- Appropriate security measures should be in place which includes protection against unauthorised or unlawful processing, destruction or damage. This can include encryption, authentication and authorisation mechanisms.
Article 5 asserts that the data controller is responsible for compliance and demonstrating compliance. This begs the question as two what a “data controller is”. In order to operationalise the GDPR, a number of roles are defined:
- Data controller Article 4(7) GDPR, a natural or legal authority who determines the purpose and method of processing personal data
- Data processor Article 4(8) GDPR, a natural or legal authority who processes data on behalf of controllers
- Data subject Article 4(1) GDPR, discussed above, a natural person
- Data Protection Officer (DPO) Articles 37-39 GDPR, a person designated by a controller and/or processor to ensure controllers, processors and their employees are following the GDPR and other relevant legislation
- Supervisory authorities Article 4(21) GDPR and Article 51 GDPR
- European Data Protection Board Article 68 GDPR
So this is where it gets interesting. As a statistician we could be acting as controllers or (far more often) processors of data. But we could also be developing statistical software that is intended to be used by others. So one of the strong implications of the GDPR is that this process needs to be done in a way that respects the GDPR. Most specifically, this leads to the priciples of “Privacy by Design” An early statement on Privacy by Design was made by Ann Cavoukian (Canadian Information andn Privacy Commisioner) in 2011. The key ideas are:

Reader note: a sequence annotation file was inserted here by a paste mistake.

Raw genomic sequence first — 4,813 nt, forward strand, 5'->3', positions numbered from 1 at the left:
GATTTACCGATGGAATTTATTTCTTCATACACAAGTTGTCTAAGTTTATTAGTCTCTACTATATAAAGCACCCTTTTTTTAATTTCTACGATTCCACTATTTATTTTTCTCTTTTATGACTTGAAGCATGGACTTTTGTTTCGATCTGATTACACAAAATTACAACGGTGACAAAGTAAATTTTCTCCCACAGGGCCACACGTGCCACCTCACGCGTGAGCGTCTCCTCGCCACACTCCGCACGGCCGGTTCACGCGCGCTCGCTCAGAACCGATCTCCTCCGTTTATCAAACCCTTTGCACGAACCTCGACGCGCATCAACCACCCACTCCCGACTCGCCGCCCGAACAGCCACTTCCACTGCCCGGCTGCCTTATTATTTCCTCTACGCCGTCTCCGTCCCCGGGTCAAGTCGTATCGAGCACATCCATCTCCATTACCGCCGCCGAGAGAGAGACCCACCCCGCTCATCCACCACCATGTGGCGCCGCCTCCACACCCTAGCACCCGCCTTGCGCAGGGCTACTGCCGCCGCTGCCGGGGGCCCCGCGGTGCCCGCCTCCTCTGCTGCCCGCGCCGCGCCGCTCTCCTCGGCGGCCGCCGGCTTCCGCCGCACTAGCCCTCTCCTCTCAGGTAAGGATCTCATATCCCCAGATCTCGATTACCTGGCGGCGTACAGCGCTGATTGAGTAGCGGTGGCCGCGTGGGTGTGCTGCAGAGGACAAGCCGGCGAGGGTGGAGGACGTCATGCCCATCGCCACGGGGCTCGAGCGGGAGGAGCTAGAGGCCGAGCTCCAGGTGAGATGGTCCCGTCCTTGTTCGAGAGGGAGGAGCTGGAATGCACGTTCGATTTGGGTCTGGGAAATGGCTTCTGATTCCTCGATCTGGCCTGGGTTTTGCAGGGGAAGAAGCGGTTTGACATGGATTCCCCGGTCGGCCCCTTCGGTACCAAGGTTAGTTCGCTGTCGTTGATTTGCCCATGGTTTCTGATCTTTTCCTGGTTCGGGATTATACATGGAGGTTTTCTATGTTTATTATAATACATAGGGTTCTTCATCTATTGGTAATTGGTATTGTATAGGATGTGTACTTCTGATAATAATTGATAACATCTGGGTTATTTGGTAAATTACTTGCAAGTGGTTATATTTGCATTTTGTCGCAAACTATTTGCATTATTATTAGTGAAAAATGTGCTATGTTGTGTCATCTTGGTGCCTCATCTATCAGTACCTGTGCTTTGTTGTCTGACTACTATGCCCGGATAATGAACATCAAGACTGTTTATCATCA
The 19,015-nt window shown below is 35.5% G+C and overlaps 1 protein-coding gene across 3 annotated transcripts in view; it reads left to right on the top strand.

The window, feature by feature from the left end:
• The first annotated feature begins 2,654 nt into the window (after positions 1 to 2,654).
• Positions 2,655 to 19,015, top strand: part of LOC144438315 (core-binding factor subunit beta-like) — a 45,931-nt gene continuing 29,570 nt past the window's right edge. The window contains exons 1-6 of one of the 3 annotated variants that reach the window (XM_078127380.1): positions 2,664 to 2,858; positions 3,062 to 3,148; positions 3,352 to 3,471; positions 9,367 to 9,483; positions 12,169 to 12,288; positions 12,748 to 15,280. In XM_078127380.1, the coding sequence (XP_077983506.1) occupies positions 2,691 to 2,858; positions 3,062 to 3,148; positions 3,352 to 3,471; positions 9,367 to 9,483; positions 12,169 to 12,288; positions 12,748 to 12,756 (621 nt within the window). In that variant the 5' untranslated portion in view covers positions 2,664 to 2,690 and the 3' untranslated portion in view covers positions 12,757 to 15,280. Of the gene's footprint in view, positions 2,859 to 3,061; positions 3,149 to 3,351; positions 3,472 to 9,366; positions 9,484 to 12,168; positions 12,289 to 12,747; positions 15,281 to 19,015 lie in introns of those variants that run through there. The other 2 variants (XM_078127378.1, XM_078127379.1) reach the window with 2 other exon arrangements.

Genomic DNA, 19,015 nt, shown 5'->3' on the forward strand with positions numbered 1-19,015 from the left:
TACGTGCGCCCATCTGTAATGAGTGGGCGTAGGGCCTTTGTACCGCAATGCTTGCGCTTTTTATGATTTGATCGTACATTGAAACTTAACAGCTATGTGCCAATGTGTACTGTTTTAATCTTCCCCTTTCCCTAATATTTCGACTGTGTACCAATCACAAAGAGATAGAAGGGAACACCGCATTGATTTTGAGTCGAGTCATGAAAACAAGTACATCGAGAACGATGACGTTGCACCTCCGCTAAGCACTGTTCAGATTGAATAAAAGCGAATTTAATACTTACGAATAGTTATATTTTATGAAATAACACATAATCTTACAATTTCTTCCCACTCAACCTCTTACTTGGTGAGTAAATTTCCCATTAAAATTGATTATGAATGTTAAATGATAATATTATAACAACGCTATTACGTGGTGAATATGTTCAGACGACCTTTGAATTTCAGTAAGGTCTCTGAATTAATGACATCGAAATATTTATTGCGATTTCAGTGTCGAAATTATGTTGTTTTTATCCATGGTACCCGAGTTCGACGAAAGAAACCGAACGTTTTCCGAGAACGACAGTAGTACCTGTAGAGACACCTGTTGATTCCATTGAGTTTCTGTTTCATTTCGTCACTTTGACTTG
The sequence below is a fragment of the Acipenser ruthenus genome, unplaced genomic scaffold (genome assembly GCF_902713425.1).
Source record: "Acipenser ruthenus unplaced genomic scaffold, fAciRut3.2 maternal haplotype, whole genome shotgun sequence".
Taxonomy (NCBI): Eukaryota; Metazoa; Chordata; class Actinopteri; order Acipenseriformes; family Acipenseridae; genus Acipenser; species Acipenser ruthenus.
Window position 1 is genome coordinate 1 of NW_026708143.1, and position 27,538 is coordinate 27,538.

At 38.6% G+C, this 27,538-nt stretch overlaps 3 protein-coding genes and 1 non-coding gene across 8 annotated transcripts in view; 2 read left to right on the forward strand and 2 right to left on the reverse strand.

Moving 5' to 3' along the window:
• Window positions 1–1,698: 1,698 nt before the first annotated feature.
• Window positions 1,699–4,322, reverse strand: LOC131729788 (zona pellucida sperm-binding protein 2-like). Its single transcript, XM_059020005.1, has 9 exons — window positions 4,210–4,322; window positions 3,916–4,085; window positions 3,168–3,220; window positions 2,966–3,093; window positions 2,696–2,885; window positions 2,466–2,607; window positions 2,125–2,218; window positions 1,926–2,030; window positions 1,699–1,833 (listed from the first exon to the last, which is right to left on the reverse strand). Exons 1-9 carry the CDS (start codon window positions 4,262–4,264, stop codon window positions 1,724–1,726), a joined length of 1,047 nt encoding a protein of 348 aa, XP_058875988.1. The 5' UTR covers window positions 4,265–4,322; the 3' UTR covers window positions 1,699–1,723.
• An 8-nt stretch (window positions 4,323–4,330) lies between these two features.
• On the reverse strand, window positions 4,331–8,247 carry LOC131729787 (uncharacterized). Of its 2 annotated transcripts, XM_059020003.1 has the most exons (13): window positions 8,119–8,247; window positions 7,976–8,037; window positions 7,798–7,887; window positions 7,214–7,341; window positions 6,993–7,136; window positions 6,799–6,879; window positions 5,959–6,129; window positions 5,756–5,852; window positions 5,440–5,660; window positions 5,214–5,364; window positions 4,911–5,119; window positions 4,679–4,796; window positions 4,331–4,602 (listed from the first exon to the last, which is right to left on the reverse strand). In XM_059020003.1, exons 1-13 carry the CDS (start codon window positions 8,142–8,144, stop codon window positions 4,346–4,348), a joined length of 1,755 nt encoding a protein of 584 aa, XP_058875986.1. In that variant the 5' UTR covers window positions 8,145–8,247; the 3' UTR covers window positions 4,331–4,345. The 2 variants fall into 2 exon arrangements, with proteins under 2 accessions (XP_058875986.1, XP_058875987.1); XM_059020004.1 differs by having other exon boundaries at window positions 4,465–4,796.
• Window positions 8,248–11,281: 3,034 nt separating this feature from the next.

- Privacy by Design is a proactive approach aimed at preventing privacy risks rather than fixing them after problems arise.
- Privacy is a default setting.
- Privacy has to be embedded into design.
- It ensures full functionality and provides both privacy and security.
- Security is an integral systems for the whole lifecycle.
- “Privacy by Design” provides visibility and transparency.
- User interests and needs must be considered, and systems should be user-centric.
And it can be noted that Article 25 of the GDPR makes more specific regulations around privacy by design.Share on: